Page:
Rain helps lagoon return to normal

SUFFOLK: What a difference a month makes!

SUFFOLK: What a difference a month makes!

Back in September birdwatchers were shocked at the state of the Scrape lagoon at the world-famous Minsmere nature reserve on the Suffolk coast.

The Scrape had completely dried out over the summer, leaving what is normally a service station for migrating birds as an arid desert.

Our coverage was picked up by broadcasters and national newspapers as an example of how badly this year's drought had affected wildlife.

However the rain over the last couple of weeks has transformed the scene - and now the Scrape looks much more familiar to regular visitors to the reserve.

There still are not quite as many birds as normal at this time of year - possibly because the small creatures that live in the mud were forced to burrow deeper during the drought.

Most Read

But the wildlife is returning - there are several types of wildfowl on display and this week a pair of Bewick swans arrived from Siberia.

Ian Barthorpe of the RSPB said: “Only part of the Scrape had dried out which meant the birds tended to congregate in certain areas where it was wetter.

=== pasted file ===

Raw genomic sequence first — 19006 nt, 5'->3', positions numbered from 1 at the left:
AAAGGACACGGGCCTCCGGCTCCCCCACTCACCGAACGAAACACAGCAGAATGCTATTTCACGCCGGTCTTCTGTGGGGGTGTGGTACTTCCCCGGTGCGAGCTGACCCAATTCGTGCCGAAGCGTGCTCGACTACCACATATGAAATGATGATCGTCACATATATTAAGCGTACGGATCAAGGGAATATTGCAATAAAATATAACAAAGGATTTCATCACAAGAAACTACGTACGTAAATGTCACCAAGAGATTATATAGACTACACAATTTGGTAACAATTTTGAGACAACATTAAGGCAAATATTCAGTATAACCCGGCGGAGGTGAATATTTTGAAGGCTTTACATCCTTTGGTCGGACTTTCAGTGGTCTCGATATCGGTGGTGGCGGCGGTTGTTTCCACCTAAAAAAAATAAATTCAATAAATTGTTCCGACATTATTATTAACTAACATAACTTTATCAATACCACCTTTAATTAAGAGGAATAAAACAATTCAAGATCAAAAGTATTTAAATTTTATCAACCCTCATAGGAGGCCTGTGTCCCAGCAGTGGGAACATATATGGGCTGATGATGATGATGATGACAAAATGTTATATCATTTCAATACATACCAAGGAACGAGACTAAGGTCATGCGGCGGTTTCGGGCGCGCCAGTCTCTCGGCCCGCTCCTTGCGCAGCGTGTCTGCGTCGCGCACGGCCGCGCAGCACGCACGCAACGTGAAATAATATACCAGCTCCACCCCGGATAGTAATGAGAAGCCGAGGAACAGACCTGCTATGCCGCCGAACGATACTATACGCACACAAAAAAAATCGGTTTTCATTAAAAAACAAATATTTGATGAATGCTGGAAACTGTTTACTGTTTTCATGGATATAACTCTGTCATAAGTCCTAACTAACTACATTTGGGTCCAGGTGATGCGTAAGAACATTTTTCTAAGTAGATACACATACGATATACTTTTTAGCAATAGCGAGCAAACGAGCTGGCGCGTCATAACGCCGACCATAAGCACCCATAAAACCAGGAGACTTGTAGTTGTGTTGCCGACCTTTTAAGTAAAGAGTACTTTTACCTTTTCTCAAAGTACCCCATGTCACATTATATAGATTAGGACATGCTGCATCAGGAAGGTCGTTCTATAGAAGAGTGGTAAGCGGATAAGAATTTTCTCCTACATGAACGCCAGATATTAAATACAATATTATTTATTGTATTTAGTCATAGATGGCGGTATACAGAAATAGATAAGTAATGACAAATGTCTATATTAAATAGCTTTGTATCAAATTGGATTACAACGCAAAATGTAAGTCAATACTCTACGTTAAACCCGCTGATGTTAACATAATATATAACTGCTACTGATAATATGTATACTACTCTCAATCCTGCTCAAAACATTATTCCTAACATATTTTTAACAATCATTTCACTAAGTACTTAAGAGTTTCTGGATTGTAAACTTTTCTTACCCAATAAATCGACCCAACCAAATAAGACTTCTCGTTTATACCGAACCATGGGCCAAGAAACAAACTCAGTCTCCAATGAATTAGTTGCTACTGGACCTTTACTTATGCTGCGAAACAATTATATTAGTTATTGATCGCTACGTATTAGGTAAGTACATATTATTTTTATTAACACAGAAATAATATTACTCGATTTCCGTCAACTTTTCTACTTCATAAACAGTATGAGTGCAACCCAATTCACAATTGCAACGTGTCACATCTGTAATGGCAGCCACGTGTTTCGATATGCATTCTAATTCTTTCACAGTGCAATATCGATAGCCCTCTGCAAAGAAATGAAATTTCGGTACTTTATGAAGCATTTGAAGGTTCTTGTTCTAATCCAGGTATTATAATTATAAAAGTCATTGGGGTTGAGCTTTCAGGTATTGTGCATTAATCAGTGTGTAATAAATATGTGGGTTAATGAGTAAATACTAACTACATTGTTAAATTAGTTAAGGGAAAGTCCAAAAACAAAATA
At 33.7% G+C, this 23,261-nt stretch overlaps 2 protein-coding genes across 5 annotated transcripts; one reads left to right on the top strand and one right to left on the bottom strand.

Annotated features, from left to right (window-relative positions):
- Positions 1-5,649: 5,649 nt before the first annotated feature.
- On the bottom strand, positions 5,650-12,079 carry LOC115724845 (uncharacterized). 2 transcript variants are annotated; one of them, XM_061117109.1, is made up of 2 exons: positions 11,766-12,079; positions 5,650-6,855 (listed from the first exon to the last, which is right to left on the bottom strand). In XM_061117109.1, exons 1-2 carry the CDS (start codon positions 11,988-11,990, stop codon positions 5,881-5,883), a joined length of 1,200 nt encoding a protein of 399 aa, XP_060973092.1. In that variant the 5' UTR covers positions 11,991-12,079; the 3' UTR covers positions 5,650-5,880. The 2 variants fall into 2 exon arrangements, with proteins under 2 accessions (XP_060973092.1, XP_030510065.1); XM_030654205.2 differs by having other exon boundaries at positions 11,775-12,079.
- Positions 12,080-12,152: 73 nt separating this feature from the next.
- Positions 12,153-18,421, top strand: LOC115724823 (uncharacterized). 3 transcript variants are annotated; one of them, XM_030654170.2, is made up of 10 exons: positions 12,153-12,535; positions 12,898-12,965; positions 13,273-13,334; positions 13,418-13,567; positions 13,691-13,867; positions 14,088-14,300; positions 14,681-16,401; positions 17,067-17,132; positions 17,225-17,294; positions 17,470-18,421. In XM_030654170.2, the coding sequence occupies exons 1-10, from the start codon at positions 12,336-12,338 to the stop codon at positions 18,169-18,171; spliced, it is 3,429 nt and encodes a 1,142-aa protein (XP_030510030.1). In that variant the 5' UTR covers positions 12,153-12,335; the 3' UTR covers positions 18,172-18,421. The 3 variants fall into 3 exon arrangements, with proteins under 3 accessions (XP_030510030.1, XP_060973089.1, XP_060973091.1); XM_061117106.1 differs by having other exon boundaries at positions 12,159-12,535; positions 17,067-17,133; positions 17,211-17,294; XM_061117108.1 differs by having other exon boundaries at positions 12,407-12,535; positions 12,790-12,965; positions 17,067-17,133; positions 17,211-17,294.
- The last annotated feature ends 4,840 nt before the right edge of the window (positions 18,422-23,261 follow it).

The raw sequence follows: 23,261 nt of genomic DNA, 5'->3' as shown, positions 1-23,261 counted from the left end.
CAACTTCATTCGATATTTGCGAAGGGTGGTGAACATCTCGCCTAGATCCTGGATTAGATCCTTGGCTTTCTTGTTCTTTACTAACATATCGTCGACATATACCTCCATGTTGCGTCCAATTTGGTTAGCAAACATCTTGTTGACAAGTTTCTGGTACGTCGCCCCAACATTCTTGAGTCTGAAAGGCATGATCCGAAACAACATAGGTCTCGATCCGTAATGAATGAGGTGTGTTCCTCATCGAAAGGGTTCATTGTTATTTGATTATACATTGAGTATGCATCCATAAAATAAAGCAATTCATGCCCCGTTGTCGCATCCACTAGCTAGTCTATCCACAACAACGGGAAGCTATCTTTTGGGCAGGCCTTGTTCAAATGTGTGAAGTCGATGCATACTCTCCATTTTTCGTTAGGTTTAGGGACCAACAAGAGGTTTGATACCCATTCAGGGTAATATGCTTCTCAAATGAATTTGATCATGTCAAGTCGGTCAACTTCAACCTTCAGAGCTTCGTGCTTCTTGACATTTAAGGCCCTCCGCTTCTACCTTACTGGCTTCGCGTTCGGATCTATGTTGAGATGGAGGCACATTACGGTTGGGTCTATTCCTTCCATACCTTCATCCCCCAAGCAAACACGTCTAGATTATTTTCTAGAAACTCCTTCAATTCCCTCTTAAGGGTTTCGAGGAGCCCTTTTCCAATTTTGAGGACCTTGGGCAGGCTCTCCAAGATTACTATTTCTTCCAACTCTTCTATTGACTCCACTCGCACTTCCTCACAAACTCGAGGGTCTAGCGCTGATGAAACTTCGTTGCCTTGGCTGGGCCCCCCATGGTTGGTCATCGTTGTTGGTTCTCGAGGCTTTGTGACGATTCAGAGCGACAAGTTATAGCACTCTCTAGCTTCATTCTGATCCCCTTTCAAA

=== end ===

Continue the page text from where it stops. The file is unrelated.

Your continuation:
“However now we have had more rain they are starting to spread out across the site, which improves the visitor spectacle.”

Mr Bathorpe said the water levels - as expected at the end of autumn - were still low but he was confident they would start to rise with the start of winter.

“Potentially it's something that's going to be recurring,” he added. “We are likely to get drier summers - this year's was the driest on record - but we are confident that water levels will recover and continue to rise over the coming months.”

How did the dry summer affect you? Write to Your Letters, Evening Star, 30 Lower Brook Street, Ipswich, IP4 1AN or e-mail eveningstarletters@eveningstar.co.uk